Those that know me well understand that I am a person of passion and strong conviction. I try to bridle my dogmatic opinions and harness them so as to remain open to truth, the process of learning, and the notion that I am wrong on many occasions.
Feeding my own selfish appetite for progress and education as an activist for the LGBTQ community, I swallowed articles and footage of online debates to the early hours of the morning. Falling asleep with passion in my heart and rage in my body I recounted one-liners from a debate that took place in early July. As an online spectator of the debate, I practiced my responses to the biased hostess of the panel and the two members who profited from her quick ability to shut any voice of diversity down.
I could see happiness pouring from the body language from the three people on stage who thought felt as though they were winning- two conservative Christian thinkers and one powerful moderator who was too comfortable shutting down good ideas.
Waking up this morning all I could hear was my response to the bigotry and (in my mind) narrow-mindedness that I witnessed in that YouTube video.
And then after seeing three clients I stumbled upon another video, this one more tragic than any I’ve seen: the shootings, during a live televised interview, of a Virginian TV crew.
Why such hate? How is it that we can achieve such dark evil? We all can.
I can blame the moderator for publically shaming a dear friend. I can blame a theologian doctorate for derogating my fellow activist. I can blame the gun control laws. I can blame my own need for justice, the very need that had me rehearsing protection and anger all morning long.
Are the emotions that circle in my body really all that differentiated from those that swelled within the gunman?
Trump occupies our news and with him all of our personal opinions. #BlackLivesMatter saturates our walls and streams of posts. Wars and civil unrest befalls numerous countries in Eastern Europe and the Middle East.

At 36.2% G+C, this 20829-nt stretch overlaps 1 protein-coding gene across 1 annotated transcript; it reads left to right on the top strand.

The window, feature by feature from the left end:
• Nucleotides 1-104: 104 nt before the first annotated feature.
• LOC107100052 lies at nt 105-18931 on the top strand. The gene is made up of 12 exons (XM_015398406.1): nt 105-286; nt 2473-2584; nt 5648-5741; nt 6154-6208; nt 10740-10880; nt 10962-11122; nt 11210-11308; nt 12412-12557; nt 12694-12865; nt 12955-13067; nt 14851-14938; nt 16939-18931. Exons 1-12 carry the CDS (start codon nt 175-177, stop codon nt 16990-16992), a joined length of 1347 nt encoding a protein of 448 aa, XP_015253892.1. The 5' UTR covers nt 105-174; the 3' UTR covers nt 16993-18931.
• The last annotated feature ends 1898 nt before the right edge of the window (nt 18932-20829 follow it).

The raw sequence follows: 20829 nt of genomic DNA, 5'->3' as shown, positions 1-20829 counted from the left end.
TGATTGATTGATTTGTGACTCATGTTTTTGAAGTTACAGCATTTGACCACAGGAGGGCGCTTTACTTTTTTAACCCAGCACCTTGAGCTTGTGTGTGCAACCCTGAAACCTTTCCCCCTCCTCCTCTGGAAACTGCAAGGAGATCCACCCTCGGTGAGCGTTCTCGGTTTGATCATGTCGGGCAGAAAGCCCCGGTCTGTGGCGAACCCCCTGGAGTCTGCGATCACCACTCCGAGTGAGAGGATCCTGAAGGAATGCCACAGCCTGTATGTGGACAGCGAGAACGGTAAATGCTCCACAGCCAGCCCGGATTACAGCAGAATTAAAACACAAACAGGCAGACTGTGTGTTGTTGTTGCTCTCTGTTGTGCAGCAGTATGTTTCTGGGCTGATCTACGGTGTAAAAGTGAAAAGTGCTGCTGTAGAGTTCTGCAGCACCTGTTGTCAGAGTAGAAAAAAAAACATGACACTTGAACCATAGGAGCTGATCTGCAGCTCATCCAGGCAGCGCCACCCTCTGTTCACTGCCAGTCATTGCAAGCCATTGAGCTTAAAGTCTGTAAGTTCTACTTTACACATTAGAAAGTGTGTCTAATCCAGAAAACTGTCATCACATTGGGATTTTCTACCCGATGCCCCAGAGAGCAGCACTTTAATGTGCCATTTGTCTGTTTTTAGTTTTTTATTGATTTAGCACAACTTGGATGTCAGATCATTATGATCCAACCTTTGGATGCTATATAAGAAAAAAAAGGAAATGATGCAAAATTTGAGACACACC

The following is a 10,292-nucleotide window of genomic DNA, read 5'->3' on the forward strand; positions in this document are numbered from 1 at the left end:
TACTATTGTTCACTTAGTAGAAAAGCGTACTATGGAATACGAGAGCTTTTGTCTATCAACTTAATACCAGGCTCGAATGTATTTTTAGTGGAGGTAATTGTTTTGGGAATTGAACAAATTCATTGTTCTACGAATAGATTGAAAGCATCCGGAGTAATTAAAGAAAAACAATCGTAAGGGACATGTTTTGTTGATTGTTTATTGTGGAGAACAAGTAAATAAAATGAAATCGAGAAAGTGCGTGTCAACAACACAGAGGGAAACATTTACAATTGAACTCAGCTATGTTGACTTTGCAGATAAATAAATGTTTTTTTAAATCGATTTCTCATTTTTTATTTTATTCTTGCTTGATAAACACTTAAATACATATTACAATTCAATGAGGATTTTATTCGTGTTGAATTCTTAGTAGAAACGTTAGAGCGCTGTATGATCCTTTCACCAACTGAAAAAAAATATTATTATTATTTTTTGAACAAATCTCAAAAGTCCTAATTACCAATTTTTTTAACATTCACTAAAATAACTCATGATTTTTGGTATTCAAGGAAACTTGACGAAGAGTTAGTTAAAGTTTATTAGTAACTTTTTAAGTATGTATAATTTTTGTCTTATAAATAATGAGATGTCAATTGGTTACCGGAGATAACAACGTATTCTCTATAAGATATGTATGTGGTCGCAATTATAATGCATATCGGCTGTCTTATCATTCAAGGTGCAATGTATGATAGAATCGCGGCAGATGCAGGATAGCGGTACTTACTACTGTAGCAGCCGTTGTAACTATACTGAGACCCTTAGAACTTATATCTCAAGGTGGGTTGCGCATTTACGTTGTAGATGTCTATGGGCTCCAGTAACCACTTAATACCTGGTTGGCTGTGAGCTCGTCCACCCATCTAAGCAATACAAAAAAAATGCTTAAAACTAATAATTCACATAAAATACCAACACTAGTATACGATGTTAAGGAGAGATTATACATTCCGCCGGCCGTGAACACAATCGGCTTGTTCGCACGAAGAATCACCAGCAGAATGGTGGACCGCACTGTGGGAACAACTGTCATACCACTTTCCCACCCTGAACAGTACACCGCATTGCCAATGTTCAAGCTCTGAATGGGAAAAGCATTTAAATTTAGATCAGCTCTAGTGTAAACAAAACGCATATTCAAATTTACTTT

But can we really empathize with one another? Do we really watch our own internal behaviors to ensure that we aren’t part of the same machine?
I am quickly tiring from a version of empathy that can only produce a two-second thought of, “Wow, that poor soul.” It leaves me feeling detached and callous.
What would it look like if we took the time to truly understand that pain of those Black lives that matter so much? Are we truly able to image what it must feel like to feel anxious and hatred at the sight of a police officer? What it feels like to for a black school-aged boy to walk down the street with the hyperawareness and a body under surveillance that ensures he keep his hands in his pockets?
Are we able to understand or at least pretend for a moment that we have to endure the worry of finding food, shelter, and petrol to keep our gaslight ablaze because we are in a civil war over coal?
Can we find the courage to dream about the fear of living in prison because it's a crime to be gay in Uganda? The gut wrenching pain it feels to find yourself encaged, not because of what you have done with your body, but because you simply love?
Today I will stop rehearsing my script of protection and anger. I will empathize with that passionate debate hostess, because she feels like she is protecting the Christian Church; and what a noble goal. I will try my hardest to understand the lives of my Black neighbors who walk my street in fear. I will find the courage to understand the lives of those around me.
I can sit in my office with a Starbucks and a master’s degree. I can practice another dialogue of anger and ruin- for another person’s opinion and their aim. I can also sit and acknowledge that we are all hurting. That hurt echoes in the discreet moments when we plot our own comeback or ways of protecting with anger and malice.
Can we shift our hurt into camaraderie? Can we see our pain as signage that leads to true empathy that leaves us uncomfortable and confused? I sure do hope so. We need it more than ever.